Market; the whole to be sold together, or divided, to suit the adjacent Farms,
if Purchasers. The Title is indisputable. For Terms apply to JOHN YEATES, in New
Castle, or DONALDSON YEATES, at Christiana Bridge

April 11, 1765
The Pennsylvania Gazette
TO be sold, on Thursday, the 18th Instant, by public Vendue, at the late Dwelling house
of John Montgomery, deceased, at Christiana Bridge, in New Castle County, sundry Sorts
of Shop Goods, and Houshold Furniture, viz. Feather beds, and Bed clothes, Tables,
Chairs, Chests of Drawers, a good eight Day Clock, and sundry other Furniture; also a
good Chaise, a Cart, Cows, Horses and three Negroe Boys. The Sale to begin at Ten
o'Clock, and to continue from Day to Day until all is sold. Six Months Credit will be
given for all above Ten Shillings Value, the Purchaser given Bond and Security.
Attendance will be given by THOMAS MONTGOMERY and THOMAS DUNN,
Administrators. N.B. Those that have any Accounts against said Estate may
apply to Thomas Dunn; for Payment; and those indebted are desired to pay. There is to
be sold by Thomas Dunn, at Christiana Bridge, and by Thomas Montgomery, and Son, at
their Store, in Front street, a Quantity of good FLAXSEED by the Bushel, or larger
Quantity.

May 9, 1765
The Pennsylvania Gazette
FIVE POUNDS Reward.
STOLEN out of a Yard at Christiana Bridge, on Tuesday, the 23d of April last, at Night,
a grey Horse, about 14 Years old, paces, trots and gallops; has a bob Tail, which he
carries well when rid; shaved pretty much with the Geers, and has a Lump on his near
Shoulder, pretty high up, occasioned by the Collar; shod before, and branded on the near
Buttock with a Pot hook. Whoever takes up said Horse and Thief, and secures them so
that the Transgressor be brought to Justice, and the Subscriber, (living in Little Britain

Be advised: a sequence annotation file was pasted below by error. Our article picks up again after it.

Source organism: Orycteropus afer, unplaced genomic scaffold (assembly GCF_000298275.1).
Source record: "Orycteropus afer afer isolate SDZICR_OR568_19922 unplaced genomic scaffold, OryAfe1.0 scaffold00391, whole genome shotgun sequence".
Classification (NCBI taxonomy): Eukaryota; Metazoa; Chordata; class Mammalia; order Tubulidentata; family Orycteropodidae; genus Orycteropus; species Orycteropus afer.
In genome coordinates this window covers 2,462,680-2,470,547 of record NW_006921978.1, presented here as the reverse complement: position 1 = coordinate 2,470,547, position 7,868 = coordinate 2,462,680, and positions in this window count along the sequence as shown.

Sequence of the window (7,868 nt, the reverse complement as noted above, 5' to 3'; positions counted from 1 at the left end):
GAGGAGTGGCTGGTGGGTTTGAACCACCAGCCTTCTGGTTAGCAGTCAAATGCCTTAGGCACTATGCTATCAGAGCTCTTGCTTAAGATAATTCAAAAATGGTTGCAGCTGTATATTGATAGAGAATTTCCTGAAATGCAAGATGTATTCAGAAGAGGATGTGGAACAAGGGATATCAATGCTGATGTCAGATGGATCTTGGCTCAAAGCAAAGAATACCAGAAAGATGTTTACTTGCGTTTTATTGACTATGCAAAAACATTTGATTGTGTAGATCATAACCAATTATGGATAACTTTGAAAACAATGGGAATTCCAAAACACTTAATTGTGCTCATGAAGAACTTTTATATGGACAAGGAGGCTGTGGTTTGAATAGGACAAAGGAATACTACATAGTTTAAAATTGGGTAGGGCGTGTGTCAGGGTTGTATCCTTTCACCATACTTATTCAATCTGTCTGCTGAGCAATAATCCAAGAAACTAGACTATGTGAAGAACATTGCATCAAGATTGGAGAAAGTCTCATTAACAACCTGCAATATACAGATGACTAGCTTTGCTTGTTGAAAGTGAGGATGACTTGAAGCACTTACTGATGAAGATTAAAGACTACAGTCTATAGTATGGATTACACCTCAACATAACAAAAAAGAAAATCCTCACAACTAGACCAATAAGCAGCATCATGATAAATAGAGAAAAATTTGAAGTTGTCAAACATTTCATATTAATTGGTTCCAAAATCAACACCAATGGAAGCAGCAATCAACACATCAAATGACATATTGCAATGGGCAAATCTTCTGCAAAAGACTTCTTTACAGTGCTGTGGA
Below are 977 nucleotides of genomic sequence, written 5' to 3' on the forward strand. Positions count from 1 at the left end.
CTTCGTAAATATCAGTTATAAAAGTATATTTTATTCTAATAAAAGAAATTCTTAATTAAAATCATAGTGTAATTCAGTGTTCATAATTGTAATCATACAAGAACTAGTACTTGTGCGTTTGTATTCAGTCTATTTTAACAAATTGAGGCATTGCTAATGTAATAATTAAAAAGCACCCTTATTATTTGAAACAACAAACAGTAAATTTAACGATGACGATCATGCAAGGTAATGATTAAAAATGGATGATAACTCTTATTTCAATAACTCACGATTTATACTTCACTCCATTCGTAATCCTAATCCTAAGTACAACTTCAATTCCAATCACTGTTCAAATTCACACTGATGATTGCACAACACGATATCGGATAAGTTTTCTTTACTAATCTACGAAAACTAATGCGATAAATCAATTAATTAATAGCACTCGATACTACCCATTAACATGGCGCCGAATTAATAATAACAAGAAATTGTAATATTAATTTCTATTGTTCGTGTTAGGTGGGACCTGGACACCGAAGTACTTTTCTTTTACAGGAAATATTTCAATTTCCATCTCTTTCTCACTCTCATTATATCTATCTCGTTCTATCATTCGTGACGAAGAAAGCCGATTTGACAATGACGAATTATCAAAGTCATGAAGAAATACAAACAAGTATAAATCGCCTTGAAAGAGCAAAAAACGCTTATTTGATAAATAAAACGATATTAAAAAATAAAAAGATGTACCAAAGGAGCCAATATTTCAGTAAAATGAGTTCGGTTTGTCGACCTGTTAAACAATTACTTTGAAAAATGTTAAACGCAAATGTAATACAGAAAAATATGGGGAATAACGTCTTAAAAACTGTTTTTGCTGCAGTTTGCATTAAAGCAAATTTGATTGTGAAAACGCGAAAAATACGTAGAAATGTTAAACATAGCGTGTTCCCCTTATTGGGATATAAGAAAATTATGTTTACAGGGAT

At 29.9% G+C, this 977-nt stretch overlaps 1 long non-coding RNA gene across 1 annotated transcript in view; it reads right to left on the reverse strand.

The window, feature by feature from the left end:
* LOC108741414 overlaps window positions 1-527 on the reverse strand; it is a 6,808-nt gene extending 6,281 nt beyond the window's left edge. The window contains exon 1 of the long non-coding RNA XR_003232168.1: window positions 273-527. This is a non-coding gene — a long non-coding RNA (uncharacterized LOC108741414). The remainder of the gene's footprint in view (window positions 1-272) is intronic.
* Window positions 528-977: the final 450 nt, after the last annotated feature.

Township, near Peach bottom Ferry, Lancaster County) may have his Horse again,
shall have the above Reward, or Twenty Shillings for the Horse only, paid by JOSEPH
FRAIZER.

May 30, 1765
The Pennsylvania Gazette
TO BE SOLD,
A Small Tract of Land, containing 21 Acres, whereof about 6 are cleared and inclosed,
and Part Meadow Ground; with a large Brick House, two Stories high, 4 Rooms on each
Floor, and a Cellar under the greatest Part of the House, a Garden well inclosed. There is
on said Land a Tan House and Yard, in good Repair for carrying on the Tanning
Business, where Bark may be had in Plenty at a moderate Rate. The Place is suitable for
carrying on the Store Keeping and Tanning Business (in which Use it is now occupied) as
it lies on the great Road leading from Christiana Bridge to Nottingham, Lancaster,
Charlestown, &c. and within Half a Mile of said Bridge. Any Person inclining to
purchase, may be informed of the Terms, by applying to James McMechen, near Newark,
or the Subscriber, at Christiana Bridge. WILLIAM MCMECHEN.

John Montgomery, late of Christiana Bridge. Notice given by Thomas Dunn and Thomas
Montgomery (Pennsylvania Gazette, 11 July 1765).

July 11, 1765
The Pennsylvania Gazette
NOTICE is hereby given to all Persons indebted to John Montgomery, late of Christiana
Bridge, New Castle County, deceased, either on Bond, Note, or Book Accounts, that they
are earnestly desired to pay the same to the Subscribers, on or before the first Day of
November next, or they may expect to be sued for the same without further Notice; and
all Persons that have any Demands against said John Montgomery, deceased, are desired